How the Fed’s Interest Rate Hike Affects Buyers and Homeowners


(NerdWallet) – The Federal Reserve raised a fundamental interest rate on Wednesday. As a result, mortgage interest rates will likely rise, and home equity line of credit rates will certainly rise.

The Fed raised its federal funds rate target by 0.25%, or a quarter of a percentage point. Other interest rates are built on top of the federal funds rate, including the prime rate often applied to business loans by major banks. It too will increase by 0.25%.

Fed interest rates are rising as an inflation-fighting measure.

“It is our duty to bring inflation down to 2%,” Fed Chairman Jerome Powell said at a news conference after policymakers met in January.

With inflation well above the central bank’s target, the Fed is expected to raise the fed funds rate several times this year. The rate started the year near 0%, and fed funds futures traders are betting it will end the year above 1.5%, according to the CME futures market tool FedWatch.

How the Fed’s rate hike affects home buyers

Mortgage rates are likely to rise because they tend to move in the same direction as the fed funds rate. With the expected increases, mortgage rates could trend higher all year.

If you have already signed a home purchase contract and you have lock in an interest rate, You are in shape. The lender cannot raise your rate.

But if you’re shopping for a home or planning until this year, mortgage interest rates could be higher by the time you get an accepted offer to purchase. You can’t lock in an interest rate until you sign a contract to buy a house.

If mortgage rates rise significantly before you find a home, you might end up shopping at a lower price range. Indeed, higher interest rates weaken your purchasing power.

How much can you borrow for $1,500 per month (principal and interest)

Interest rate Amount of the loan
4% $314,200
4.5% $296,000
Difference $18,200

Don’t rush to buy just because mortgage rates are rising, warned Robert Heck, vice president of mortgages for online mortgage broker Morty. Rates, he said over email, shouldn’t be “the sole driving force in whether someone should buy a home right now.” Of course, the rates play in the decision, but personal and financial factors are paramount.

How the Fed’s rate hike affects mortgage refinancers

With rising interest rates, fewer homeowners will have the ability to refinance at a lower interest rate to lower their monthly payments.

But not everyone refinances to reduce their monthly payments. Many people choose cash refinances: They refinance more than they owe and take the difference in cash. This money can be spent on renovations, debt consolidation, tuition or other things.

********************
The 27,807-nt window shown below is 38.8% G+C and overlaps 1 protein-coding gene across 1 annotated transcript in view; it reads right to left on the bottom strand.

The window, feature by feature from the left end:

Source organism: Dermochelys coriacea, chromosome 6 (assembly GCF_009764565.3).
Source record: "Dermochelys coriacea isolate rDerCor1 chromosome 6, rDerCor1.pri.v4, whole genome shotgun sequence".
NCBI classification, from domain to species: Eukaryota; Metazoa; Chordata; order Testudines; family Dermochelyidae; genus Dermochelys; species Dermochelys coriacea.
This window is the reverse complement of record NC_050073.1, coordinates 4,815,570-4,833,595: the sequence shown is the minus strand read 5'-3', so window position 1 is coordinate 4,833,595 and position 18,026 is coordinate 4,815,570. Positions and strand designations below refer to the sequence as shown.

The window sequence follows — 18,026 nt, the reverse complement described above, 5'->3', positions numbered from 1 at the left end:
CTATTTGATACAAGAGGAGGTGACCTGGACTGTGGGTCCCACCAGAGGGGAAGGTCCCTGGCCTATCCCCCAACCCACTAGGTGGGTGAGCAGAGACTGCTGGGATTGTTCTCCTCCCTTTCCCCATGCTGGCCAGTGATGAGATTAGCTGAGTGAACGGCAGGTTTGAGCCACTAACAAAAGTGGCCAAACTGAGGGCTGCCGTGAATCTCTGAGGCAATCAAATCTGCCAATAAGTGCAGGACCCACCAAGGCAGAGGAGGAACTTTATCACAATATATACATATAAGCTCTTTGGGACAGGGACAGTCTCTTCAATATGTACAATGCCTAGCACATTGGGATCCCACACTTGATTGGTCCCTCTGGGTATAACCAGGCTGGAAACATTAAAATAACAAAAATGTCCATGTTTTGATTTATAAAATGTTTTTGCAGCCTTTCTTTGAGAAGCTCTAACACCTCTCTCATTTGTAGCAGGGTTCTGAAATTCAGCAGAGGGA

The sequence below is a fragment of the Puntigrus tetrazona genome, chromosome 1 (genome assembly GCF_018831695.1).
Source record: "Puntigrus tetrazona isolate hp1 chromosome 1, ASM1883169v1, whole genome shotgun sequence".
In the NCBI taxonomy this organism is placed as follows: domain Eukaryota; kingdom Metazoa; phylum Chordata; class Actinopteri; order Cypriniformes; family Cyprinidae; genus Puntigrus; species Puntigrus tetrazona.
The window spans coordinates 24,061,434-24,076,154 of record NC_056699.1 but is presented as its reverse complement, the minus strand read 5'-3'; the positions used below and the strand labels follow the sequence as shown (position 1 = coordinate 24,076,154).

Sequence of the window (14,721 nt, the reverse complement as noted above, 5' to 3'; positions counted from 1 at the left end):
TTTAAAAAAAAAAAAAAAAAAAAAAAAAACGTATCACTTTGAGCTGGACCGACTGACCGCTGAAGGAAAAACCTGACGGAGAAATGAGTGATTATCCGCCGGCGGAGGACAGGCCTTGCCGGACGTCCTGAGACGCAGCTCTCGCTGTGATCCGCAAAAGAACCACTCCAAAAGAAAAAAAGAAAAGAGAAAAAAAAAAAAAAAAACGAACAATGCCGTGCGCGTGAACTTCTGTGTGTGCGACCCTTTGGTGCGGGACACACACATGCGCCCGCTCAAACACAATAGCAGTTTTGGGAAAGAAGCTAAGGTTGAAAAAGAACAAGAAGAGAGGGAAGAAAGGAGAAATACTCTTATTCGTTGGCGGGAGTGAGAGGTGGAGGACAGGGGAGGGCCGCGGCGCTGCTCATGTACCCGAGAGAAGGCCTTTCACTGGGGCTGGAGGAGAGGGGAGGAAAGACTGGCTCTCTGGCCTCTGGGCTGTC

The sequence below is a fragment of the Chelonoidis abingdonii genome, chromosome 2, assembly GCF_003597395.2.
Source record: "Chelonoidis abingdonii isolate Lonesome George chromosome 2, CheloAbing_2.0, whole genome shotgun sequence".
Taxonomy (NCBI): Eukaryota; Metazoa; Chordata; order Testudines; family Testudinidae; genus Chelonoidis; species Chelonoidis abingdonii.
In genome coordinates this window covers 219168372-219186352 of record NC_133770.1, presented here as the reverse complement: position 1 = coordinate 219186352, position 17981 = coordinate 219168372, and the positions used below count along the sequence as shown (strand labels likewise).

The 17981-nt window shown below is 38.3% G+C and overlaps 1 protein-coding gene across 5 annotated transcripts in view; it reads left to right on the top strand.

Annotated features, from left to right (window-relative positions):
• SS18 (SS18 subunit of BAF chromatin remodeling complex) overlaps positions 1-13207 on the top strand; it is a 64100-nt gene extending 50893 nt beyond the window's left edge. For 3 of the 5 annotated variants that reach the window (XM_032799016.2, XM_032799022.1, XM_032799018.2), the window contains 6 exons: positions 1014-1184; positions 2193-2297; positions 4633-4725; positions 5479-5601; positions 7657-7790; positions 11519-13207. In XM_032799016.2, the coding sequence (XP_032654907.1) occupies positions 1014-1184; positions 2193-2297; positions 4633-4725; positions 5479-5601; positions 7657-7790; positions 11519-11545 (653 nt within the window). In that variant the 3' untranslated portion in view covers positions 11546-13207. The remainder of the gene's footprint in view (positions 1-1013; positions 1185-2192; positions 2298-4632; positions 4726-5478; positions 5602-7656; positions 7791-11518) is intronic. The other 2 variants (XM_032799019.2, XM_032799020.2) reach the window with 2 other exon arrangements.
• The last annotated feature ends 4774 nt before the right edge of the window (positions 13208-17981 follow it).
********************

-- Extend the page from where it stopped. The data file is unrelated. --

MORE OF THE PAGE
Rising interest rates could reduce the loan amounts refinancers can afford, as higher interest rates mean higher monthly payments.

A home equity line of credit is an alternative to cash refinances, but HELOC rates will rise this year. The same is likely to happen for fixed rate home loans.

How the Fed’s rate hike affects homeowners with HELOCs

The interest rate on a home equity line of credit, or HELOC, increases each time the Federal Reserve raises the federal funds rate, and by the same amount. So when the Fed raises the fed funds rate by a quarter of a percentage point, the rate on a HELOC will follow within a billing cycle or two.

HELOC rates are pegged to the prime rate, which is pegged to the federal funds rate. On a HELOC balance of $50,000, a 0.25% increase in interest rate means about a $10.42 increase in monthly interest.

Interest rates on cash-out refinance, HELOC and home equity loans tend to be lower than rates on credit cards and personal loans, said Rob Cook, vice president of marketing, digital and analysis for Discover Home Loans, via email. “That means leveraging the equity in your home will continue to be a compelling option even as rates go up,” he said.

How the Fed’s rate hike affects door-to-door sellers

If you’re selling your home, you probably take offers more seriously when they come from buyers who have been pre-approved for a mortgage. But to be confident in a buyer’s ability to afford your home, make sure pre-approval is based on current interest rates.

Why? Buyers pre-approved at yesterday’s lower rates may no longer qualify for the same loan amount at today’s higher rates. So if you accept an offer from a buyer who ultimately fails to qualify for a mortgage, you’ll lose valuable time.

If interest rates rise significantly, you could end up selling to someone in a higher income bracket than you originally marketed your home to.

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